To test the potential Arx1-Nup interaction more directly, we assayed for Arx1 binding to Nups in vitro. Arx1 was purified from yeast as a functional GST fusion protein and the GST moiety was cleaved with TEV protease. Arx1 was then applied to a panel of GST-Nups immobilized on glutathione beads. As shown in Figure 7B, Arx1 bound to Nup100, Nup116 and Nsp1. We did not detect binding to Nup42, as reported previously (Allen et al., 2001 ) nor to Nup57 for which we detected two-hybrid interaction. The interaction between Arx1 and Nup100 and Nsp1 was resistant to RNase treatment (Figure 7B, arrowhead for Arx1 in the SDS-elution from Nup100, fraction eluted from Nsp1 in MgCl2). The interaction with Nup116 was partially sensitive to RNase, although a small amount of Arx1 was seen in the MgCl2 elution after RNase treatment. We also detected RNase-sensitive interactions with Nup159(aa441–881), Nup49, Nup60 Nup1(aa332–1076) and Nup2 (data not shown). Apparently at least some of the Nup preparations contain RNA that may bridge the interaction with Arx1. However, it is possible that, in vivo, RNA acts as a cofactor for Arx1, helping it fold correctly and/or bind nucleoporins as a means of regulating its binding to the NPC only when associated with the 60S subunit.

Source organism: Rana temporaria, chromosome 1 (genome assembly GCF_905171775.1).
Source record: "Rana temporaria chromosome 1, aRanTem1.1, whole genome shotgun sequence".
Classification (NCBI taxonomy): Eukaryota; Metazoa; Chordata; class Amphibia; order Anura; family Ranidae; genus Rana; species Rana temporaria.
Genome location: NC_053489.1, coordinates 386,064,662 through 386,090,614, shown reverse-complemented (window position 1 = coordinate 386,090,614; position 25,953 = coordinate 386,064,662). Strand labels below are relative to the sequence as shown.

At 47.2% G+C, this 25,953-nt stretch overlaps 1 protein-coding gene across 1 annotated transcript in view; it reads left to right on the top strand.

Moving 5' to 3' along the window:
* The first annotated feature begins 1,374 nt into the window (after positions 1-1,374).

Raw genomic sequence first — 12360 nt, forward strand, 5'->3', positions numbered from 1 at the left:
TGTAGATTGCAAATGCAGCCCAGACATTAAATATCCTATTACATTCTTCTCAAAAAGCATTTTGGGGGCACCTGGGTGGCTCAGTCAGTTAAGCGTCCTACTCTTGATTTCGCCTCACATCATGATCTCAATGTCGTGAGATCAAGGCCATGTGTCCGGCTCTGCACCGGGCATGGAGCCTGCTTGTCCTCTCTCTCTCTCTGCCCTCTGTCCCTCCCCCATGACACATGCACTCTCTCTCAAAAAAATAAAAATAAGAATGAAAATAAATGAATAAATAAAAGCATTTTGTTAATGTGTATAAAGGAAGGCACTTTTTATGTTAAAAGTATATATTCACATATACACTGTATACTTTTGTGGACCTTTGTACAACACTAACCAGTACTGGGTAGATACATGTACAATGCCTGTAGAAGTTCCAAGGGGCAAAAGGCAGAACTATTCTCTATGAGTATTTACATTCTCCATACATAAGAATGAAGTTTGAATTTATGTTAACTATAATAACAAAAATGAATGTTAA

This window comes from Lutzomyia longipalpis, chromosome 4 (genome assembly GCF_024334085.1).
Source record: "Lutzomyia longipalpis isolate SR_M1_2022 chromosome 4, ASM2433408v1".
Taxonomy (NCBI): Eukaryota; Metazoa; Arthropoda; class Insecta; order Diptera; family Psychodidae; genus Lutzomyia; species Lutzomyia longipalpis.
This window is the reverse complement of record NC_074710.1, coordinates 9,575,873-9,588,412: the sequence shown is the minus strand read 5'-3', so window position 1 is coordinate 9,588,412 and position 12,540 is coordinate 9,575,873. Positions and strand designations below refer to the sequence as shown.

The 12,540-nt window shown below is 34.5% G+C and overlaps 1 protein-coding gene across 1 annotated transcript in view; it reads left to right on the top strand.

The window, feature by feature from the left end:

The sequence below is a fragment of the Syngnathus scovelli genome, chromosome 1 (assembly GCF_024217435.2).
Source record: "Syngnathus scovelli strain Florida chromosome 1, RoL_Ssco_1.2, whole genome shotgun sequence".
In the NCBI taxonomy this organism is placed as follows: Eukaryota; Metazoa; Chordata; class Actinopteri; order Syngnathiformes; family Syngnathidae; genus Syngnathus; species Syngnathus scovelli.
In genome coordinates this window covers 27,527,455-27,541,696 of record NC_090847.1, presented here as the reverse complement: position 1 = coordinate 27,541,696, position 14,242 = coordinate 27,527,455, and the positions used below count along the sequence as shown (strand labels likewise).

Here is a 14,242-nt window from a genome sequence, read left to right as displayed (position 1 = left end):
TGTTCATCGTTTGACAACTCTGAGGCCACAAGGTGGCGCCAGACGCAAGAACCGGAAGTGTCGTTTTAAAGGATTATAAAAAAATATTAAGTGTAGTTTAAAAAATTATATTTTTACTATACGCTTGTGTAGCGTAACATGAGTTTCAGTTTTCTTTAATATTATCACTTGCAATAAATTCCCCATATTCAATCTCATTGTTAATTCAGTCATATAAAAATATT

Here we have shown that the shuttling factor Arx1 acts as a nuclear export receptor for the 60S ribosomal subunit. This conclusion is based on several different lines of evidence. ARX1 shows genetic interaction with multiple genes encoding factors involved in 60S subunit export. These include the 60S export adapter Nmd3 and its receptor Crm1, the mRNA export receptors, Mex67 and Mtr2, which have recently been shown to be required 60S export as well, and various nucleoporins. We found that in the absence of Arx1, export of pre-60S particles was impaired, leading to accumulation of Nmd3-bound pre-60S particles in the nucleus. Surprisingly, the Nmd3-bound subunits also contained elevated levels of Crm1 as well as Mex67 and Mtr2. The nuclear accumulation of pre-60S particles loaded with export receptors suggests that Arx1 functions downstream or in concert with these receptors to facilitate export of the 60S subunit. Finally, we showed that Arx1 interacts with a subset of nucleoporins by two-hybrid assay and by in vitro binding, consistent with a previous report identifying Arx1 among proteins that could be affinity purified from yeast extracts using nucleoporins for bait (Allen et al., 2001 ). Taken together, these results imply that Arx1 is a third nuclear export receptor for the 60S subunit. Similar work showing that Arx1 acts as an export receptor has recently been reported (Bradatsch et al., 2007 ).